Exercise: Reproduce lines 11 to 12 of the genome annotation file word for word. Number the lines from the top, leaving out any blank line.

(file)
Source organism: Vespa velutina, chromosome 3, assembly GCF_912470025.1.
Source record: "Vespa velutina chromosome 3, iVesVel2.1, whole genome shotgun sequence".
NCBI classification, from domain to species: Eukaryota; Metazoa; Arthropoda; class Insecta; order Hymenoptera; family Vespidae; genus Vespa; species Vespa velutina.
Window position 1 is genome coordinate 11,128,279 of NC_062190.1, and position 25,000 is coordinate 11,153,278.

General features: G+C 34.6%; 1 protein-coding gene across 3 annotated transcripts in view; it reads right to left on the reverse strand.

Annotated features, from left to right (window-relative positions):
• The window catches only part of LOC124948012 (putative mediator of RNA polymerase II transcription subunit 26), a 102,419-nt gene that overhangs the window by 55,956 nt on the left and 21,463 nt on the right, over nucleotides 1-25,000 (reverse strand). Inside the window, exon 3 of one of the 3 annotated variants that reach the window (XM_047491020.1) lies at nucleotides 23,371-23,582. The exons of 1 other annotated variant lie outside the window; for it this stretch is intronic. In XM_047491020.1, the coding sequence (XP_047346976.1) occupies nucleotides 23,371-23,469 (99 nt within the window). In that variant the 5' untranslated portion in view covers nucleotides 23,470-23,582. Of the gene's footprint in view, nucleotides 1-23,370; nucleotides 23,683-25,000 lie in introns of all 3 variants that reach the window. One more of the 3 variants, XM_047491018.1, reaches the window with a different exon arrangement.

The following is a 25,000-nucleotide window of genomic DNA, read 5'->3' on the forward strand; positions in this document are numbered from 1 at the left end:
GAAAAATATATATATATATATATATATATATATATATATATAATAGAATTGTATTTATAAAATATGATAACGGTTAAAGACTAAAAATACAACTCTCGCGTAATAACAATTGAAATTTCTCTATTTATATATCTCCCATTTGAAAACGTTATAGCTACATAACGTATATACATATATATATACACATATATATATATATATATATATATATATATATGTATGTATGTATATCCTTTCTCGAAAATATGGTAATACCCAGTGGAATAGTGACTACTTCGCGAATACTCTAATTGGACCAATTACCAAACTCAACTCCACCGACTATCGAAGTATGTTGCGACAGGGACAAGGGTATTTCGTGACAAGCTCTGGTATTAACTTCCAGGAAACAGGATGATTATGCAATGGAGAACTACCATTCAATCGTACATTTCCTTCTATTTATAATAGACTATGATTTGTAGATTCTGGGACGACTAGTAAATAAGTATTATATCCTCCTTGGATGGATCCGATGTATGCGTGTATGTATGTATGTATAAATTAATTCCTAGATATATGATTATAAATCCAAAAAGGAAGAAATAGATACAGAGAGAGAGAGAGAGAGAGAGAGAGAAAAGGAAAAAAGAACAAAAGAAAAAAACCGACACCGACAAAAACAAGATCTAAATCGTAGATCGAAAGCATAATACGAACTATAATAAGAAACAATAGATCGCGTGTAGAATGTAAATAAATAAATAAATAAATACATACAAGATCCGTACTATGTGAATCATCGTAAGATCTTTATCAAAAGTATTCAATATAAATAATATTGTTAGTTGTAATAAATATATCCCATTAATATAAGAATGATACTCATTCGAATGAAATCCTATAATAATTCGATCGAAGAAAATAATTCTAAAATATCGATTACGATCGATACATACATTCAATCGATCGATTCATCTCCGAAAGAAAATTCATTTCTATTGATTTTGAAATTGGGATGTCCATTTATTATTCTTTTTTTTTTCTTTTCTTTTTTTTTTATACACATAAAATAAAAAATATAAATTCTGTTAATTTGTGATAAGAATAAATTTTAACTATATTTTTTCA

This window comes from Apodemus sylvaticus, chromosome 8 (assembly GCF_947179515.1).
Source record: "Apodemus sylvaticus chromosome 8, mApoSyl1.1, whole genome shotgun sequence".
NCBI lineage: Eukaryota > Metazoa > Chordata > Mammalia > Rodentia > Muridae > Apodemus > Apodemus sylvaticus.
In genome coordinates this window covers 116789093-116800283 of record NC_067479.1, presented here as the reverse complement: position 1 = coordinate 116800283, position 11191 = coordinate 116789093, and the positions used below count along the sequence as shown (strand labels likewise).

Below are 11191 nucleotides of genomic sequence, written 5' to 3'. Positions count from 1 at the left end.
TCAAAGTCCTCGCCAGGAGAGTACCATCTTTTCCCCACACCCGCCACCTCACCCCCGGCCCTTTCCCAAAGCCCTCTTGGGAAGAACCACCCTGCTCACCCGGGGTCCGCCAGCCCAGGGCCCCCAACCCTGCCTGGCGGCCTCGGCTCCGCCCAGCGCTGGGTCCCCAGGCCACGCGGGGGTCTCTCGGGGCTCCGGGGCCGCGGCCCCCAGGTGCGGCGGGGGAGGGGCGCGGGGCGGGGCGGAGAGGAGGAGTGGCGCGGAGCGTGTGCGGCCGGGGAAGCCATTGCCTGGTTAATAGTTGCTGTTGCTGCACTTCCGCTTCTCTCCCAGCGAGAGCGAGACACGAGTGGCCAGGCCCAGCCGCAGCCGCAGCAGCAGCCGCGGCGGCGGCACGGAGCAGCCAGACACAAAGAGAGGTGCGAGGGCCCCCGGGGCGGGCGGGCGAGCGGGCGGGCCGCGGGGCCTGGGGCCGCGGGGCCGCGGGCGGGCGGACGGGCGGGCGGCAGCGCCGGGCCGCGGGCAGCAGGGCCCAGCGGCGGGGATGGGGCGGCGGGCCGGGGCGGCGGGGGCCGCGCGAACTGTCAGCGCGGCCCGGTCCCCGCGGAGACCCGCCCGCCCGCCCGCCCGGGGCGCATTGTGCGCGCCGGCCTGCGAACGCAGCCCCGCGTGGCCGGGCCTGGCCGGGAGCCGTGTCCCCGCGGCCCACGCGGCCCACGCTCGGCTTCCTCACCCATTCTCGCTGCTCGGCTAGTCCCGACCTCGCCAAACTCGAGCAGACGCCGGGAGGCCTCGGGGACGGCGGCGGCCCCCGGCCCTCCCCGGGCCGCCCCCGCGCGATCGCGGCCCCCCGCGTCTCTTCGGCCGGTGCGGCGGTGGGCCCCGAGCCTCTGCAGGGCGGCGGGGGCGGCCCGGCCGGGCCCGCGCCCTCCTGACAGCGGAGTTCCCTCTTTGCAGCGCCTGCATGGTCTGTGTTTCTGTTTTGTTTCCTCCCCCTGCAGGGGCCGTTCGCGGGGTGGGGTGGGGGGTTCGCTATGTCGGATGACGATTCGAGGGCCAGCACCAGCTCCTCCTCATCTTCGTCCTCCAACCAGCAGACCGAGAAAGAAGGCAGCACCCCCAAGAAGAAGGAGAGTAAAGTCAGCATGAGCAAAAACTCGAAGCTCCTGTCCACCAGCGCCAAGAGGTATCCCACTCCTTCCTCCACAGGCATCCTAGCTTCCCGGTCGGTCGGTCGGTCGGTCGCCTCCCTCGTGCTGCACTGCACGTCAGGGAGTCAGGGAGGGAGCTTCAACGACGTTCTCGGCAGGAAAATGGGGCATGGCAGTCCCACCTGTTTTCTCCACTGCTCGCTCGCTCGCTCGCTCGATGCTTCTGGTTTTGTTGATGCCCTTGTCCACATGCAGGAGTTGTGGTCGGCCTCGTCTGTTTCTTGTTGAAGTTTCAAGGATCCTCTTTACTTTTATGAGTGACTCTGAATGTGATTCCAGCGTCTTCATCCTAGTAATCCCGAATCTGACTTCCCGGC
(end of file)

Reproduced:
Source record: "Apodemus sylvaticus chromosome 8, mApoSyl1.1, whole genome shotgun sequence".
NCBI lineage: Eukaryota > Metazoa > Chordata > Mammalia > Rodentia > Muridae > Apodemus > Apodemus sylvaticus.